WTO Financial Crisis Update by maclaren1

VIEWS: 7 PAGES: 3

									     Harvard Model Congress Europe 2010

    WORLD TRADE ORGANIZATION
                             Financial Crisis
                                 By Annie Baldwin

            Introduction and Summary of the Problem

          The financial crisis of 2008 quickly grew into a global economic crisis, result-
ing in sharp drops in consumer demand and a severe liquidity crunch, bringing down
trade volume. As the demand for manufactured goods lies largely on credit, the de-
mand for these goods have declined significantly in the wake of the credit crunch.
Services exports, particularly transportation and tourism, have also been adversely
affected by the financial crisis. The credit crisis will remain a retarding factor in the
recovery of the global economy. The WTO is therefore intrinsically entwined with the
crisis, and must determine a short and long-term response to the recent economic
events.

                              Focus of the Debate

Role of the WTO in Response to a Crisis
          In a recent convention in September 2009, the WTO addressed its role in re-
sponse to the financial crisis. Some of the questions raised were, “Do the interventions
of governments in the real economy over the past year raise concerns under WTO sub-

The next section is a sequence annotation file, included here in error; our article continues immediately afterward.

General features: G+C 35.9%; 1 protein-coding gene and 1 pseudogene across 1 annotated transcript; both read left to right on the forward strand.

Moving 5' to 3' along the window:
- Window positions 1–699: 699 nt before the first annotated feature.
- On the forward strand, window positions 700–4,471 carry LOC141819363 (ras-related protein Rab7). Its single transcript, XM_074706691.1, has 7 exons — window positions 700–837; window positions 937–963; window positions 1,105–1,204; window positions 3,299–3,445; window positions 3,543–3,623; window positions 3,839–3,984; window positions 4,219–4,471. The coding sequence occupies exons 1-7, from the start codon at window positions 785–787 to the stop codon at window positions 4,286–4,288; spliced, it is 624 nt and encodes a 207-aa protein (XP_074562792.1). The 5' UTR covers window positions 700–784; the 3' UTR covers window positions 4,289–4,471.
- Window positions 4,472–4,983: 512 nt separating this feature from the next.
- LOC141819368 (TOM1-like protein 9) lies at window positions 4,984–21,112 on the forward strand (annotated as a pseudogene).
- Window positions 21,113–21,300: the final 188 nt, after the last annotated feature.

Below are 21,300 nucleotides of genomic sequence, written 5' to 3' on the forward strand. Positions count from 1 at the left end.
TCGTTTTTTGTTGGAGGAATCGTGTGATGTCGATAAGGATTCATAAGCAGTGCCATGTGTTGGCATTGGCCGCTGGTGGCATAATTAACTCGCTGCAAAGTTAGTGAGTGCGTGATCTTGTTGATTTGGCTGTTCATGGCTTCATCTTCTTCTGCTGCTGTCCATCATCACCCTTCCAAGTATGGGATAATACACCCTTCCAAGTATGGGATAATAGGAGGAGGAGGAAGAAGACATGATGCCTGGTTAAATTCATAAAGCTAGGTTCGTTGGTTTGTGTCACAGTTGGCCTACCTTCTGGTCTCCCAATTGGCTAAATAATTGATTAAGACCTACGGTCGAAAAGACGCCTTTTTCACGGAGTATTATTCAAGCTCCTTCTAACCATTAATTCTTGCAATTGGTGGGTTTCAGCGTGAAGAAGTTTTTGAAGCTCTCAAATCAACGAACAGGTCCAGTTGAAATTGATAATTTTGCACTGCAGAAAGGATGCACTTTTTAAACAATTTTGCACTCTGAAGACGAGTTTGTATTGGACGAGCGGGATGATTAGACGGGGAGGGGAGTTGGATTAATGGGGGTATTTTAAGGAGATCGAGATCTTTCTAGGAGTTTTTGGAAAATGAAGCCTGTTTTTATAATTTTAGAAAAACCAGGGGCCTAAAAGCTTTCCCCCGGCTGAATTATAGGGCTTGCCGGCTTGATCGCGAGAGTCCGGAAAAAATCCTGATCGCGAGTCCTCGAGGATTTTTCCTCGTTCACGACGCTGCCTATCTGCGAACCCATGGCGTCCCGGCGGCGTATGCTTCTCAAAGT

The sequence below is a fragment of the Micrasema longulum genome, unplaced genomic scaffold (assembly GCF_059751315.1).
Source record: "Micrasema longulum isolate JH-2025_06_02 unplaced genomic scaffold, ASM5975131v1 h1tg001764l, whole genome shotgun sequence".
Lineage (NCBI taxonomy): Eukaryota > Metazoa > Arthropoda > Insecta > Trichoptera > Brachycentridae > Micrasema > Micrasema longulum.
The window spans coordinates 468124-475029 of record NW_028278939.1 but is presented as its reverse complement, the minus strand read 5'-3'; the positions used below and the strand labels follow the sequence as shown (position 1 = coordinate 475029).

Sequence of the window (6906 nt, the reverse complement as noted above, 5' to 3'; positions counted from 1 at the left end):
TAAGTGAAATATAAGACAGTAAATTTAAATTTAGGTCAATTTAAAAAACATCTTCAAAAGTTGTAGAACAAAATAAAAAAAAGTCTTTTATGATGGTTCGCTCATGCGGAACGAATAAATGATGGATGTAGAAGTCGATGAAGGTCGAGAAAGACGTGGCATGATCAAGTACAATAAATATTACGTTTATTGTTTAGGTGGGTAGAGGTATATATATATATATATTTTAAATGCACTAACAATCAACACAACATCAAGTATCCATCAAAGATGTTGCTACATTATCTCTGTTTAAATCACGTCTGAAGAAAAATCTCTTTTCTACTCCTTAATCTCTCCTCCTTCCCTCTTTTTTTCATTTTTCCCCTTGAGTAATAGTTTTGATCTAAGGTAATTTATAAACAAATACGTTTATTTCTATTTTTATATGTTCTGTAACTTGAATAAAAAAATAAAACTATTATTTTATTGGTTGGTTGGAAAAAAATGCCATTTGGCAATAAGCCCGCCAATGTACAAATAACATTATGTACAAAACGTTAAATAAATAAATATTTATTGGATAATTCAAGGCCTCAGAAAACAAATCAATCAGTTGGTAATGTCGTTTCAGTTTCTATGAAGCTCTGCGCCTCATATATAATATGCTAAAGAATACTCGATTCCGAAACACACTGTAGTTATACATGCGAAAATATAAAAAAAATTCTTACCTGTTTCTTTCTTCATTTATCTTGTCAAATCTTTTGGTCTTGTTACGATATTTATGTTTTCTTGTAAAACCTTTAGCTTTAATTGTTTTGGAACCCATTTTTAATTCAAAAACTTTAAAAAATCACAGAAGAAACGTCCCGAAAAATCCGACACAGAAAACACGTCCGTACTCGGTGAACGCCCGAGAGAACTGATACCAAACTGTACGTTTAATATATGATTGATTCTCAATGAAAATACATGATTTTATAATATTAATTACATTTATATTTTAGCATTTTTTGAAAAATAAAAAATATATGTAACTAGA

sidy rules? Do WTO rules discipline the policy autonomy of governments that under-
take rescue operations in the financial services sector? What role do trade remedies
play in the context of the current crisis – are they a legitimate safety valve or a problem
in their own right? [And finally,] Will the global crisis have a negative impact on the
institutional credibility of the WTO and on the continued adherence of members to the
basic principles on which the multilateral trading system is based?” In summary,
would changing the rules of the WTO in order to salvage countries have ultimate nega-
tive repercussions? The short-term and long-term effects of WTO initiatives must be
examined.

Impact of the Financial Crisis on the Least Developed Countries
          In the Doha Declaration, the WTO commits itself “to addressing the margin-
alization of least developed countries in international trade.” Because least developed
countries (LDCs) often depend on fewer than five commodities for their export trades,
they are extremely vulnerable to upsets in the global trading system. As soon as the
crisis became apparent in September 2008, global trade declined at a monthly rate of 3